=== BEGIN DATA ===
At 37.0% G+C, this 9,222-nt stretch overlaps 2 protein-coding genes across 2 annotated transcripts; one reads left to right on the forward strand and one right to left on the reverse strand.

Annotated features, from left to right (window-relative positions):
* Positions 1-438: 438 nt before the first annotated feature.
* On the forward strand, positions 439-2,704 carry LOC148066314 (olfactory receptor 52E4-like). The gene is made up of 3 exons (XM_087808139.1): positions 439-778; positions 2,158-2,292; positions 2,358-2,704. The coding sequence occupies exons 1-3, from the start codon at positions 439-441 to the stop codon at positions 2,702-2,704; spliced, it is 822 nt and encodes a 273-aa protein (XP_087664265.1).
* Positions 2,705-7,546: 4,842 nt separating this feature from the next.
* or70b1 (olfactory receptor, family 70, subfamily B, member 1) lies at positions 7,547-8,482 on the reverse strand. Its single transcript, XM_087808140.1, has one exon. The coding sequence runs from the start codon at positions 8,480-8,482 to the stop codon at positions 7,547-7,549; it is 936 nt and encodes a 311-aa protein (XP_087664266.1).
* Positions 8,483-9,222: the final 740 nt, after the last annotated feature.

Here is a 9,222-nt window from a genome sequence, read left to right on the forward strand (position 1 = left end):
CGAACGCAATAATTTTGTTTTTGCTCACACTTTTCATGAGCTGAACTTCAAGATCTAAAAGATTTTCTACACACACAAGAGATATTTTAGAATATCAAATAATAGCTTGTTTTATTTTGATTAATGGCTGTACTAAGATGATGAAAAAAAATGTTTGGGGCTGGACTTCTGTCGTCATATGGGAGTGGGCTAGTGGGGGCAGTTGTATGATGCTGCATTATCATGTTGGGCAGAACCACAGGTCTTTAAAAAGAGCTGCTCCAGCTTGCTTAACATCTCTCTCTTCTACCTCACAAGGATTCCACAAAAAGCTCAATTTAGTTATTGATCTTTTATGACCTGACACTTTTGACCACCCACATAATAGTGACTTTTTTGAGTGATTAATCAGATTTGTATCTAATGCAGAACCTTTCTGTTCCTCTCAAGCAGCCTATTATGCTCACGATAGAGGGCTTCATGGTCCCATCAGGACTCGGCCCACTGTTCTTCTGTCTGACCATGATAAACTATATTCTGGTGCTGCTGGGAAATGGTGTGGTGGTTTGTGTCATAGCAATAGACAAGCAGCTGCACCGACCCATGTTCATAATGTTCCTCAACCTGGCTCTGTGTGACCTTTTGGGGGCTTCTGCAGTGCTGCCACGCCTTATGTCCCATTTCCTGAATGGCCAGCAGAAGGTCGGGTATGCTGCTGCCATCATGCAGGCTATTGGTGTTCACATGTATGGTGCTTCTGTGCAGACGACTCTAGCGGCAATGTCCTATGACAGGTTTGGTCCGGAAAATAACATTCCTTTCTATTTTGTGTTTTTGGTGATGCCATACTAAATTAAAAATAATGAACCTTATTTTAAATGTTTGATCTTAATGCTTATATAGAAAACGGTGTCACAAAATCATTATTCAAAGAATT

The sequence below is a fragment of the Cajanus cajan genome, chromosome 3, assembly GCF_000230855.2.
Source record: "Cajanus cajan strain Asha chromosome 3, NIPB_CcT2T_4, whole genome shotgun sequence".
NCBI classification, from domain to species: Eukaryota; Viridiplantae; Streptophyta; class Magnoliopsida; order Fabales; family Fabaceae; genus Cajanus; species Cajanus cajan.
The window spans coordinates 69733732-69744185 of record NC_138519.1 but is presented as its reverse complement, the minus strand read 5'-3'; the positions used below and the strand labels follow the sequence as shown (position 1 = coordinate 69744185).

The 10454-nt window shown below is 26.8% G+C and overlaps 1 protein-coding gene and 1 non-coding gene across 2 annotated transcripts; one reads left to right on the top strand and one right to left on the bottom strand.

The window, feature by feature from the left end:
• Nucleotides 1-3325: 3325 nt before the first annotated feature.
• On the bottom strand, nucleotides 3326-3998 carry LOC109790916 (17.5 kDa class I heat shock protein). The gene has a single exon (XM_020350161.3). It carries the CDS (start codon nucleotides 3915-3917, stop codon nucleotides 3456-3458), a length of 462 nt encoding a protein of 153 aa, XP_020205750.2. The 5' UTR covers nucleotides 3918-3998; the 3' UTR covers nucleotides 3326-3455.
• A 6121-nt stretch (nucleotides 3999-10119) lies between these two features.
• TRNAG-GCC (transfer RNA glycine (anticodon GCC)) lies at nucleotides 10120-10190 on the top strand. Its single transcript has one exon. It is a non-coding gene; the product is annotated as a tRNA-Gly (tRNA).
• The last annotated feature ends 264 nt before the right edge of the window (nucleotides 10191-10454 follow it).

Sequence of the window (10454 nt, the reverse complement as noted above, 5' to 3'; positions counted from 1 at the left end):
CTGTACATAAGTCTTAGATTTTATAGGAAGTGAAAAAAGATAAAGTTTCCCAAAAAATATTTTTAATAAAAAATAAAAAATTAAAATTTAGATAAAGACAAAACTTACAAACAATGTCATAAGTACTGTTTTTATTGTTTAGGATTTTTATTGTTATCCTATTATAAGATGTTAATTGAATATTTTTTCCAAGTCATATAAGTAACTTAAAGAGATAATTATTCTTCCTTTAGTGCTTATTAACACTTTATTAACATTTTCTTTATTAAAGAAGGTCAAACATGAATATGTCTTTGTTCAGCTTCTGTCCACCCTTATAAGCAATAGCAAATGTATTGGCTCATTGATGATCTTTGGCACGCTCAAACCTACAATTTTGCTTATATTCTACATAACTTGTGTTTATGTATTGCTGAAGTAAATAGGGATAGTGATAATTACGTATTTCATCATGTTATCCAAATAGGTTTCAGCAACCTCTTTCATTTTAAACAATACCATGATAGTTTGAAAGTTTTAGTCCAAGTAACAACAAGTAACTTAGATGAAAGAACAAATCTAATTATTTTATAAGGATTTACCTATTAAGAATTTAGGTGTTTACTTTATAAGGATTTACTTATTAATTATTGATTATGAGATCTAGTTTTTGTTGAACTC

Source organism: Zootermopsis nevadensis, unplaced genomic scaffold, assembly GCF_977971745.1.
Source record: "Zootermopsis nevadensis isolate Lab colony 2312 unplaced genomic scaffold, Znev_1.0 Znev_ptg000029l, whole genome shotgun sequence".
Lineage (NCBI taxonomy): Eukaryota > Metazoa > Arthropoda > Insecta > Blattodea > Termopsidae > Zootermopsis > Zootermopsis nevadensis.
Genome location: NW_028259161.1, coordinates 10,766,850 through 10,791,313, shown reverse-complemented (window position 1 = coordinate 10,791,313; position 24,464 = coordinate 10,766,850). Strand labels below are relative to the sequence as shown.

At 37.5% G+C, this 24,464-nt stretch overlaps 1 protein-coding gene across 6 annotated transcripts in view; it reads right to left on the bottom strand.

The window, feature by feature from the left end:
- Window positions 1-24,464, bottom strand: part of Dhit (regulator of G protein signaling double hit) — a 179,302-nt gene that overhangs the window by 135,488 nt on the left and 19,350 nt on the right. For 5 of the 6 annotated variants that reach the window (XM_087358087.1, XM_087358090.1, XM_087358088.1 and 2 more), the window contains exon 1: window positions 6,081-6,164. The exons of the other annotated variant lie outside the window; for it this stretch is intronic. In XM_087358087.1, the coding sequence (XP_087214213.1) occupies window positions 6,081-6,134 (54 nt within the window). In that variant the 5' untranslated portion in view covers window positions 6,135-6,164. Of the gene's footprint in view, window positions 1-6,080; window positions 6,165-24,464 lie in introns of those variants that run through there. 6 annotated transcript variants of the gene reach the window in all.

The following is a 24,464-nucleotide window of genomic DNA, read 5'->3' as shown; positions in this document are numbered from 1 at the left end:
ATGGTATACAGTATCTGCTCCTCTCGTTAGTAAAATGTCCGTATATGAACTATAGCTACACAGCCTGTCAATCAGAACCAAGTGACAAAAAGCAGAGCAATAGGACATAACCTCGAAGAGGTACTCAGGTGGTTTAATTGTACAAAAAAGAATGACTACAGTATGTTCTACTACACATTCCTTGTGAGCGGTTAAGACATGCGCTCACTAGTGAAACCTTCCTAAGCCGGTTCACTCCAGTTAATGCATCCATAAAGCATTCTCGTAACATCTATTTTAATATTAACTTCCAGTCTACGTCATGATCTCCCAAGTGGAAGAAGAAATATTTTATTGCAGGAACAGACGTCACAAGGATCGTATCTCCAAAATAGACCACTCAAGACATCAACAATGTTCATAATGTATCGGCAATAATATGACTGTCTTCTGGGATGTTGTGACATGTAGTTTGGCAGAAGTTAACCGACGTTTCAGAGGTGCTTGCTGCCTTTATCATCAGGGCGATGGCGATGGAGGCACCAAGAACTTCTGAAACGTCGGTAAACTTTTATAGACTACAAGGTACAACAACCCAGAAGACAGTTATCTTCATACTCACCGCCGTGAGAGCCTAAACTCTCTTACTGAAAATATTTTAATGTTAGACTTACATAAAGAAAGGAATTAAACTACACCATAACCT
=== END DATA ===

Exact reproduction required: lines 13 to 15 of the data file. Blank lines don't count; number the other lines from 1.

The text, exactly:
The window spans coordinates 69733732-69744185 of record NC_138519.1 but is presented as its reverse complement, the minus strand read 5'-3'; the positions used below and the strand labels follow the sequence as shown (position 1 = coordinate 69744185).

The 10454-nt window shown below is 26.8% G+C and overlaps 1 protein-coding gene and 1 non-coding gene across 2 annotated transcripts; one reads left to right on the top strand and one right to left on the bottom strand.

The window, feature by feature from the left end: